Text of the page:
Putting the freeze on biologics

As more biologics and biosimilars come onto the market, they offer new treatment options for many cancers and autoimmune diseases, such as rheumatoid arthritis, multiple sclerosis, Crohn’s disease and psoriasis

However, these cutting-edge therapies are often moisture- and temperature-sensitive, presenting new packaging and containment challenges.

To ensure optimised storage and moisture protection for their injectable drug products, biopharmaceutical companies are increasingly turning to the process of lyophilisation for biologics and other drugs that are sensitive in liquid form or sensitive to their environment.

Lyophilisation is considered to be an ideal process for injectable drug products that may have a limited shelf-life in solution. Some drug formulations are unstable in aqueous solutions; the active ingredient can interact with, and degrade quickly in, water.

Such moisture-sensitive drugs are often lyophilised to not only protect them from external elements, but also to protect them from their own eventual decay.1

But there are drawbacks: maintaining a lyophilised drug product’s stability during its shelf-life can be difficult for moisture-sensitive pharmaceuticals. Moisture can reach a lyophilised drug product in a variety of ways, the simplest being a lack of container closure integrity (CCI) in the stopper-vial combination.

Additionally, residual moisture from steam sterilisation of the closures prior to lyophilisation could be released from a rubber stopper into the vial headspace, permeating into the drug with time. Other common issues with the lyophilisation process include drug product loss owing to stoppers sticking to the shelves, loss of vacuum within the vial and process-generated glass breakage.

Forward-thinking biopharmaceutical companies are addressing these challenges in a variety of ways. Foremost among these is proactively working with drug packaging manufacturing partners to understand the unique needs of their drug product and how its containment system can protect the drug’s quality and integrity. This can include a number of data-driven decisions, such as evaluating seal integrity and identifying potential CCI or moisture risk issues that can impact the pharmaceutical product.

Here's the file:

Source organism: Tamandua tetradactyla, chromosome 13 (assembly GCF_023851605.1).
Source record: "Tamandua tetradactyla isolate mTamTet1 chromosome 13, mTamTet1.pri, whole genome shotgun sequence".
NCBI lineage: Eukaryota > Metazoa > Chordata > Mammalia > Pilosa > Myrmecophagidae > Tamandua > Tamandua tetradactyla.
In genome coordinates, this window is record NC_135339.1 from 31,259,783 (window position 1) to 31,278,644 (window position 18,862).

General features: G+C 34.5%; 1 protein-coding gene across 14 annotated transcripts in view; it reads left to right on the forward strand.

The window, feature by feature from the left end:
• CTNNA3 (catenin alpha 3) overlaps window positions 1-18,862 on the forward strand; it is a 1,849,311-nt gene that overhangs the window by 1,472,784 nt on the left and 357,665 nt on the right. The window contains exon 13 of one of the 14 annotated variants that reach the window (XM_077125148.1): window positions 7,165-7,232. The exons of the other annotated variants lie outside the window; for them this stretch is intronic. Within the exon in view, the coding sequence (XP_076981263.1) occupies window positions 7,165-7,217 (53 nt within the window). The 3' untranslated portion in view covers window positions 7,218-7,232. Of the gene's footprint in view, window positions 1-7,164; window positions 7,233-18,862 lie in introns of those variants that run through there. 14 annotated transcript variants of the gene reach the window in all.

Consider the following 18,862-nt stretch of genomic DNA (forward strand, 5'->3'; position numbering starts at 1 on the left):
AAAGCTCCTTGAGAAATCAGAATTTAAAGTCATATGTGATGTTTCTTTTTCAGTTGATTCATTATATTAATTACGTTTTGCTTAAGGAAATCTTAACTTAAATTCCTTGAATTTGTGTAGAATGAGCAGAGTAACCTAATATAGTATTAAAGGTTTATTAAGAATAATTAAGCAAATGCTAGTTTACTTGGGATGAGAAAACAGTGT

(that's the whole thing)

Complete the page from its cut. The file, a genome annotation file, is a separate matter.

With this careful planning and consideration, pharmaceutical companies can leverage solutions that are currently available in the marketplace to address the challenges commonly associated with processing and storing sensitive drug products. For example, by selecting components that are manufactured using clean, high-quality elastomer formulations and that are washed and sterilised — meaning they arrive ready-to-use on a filling line and avoid the need for additional steam sterilisation that can lead to unwanted moisture.

Additionally, there are now seals available that are constructed of medical-grade polypropylene, which, unlike their metal predecessors, minimise the risks associated with established lyophilisation processes while maintaining the necessary sealing requirements.

Lyophilisation is quickly becoming a popular option for many new biologic and biosimilar therapies, but even the most innovative therapeutic offering will not live up to its market potential without careful consideration of how the drug is contained and, ultimately, delivered to the patient. By taking a proactive, collaborative approach, companies can ensure that they are selecting the most appropriate packaging components and mitigating some of the most complex risks associated with cutting-edge, sensitive drug products.

Reference

  1. www.pharmpro.com/articles/2012/06/new-scope-pharmaceutical-lyophilization.

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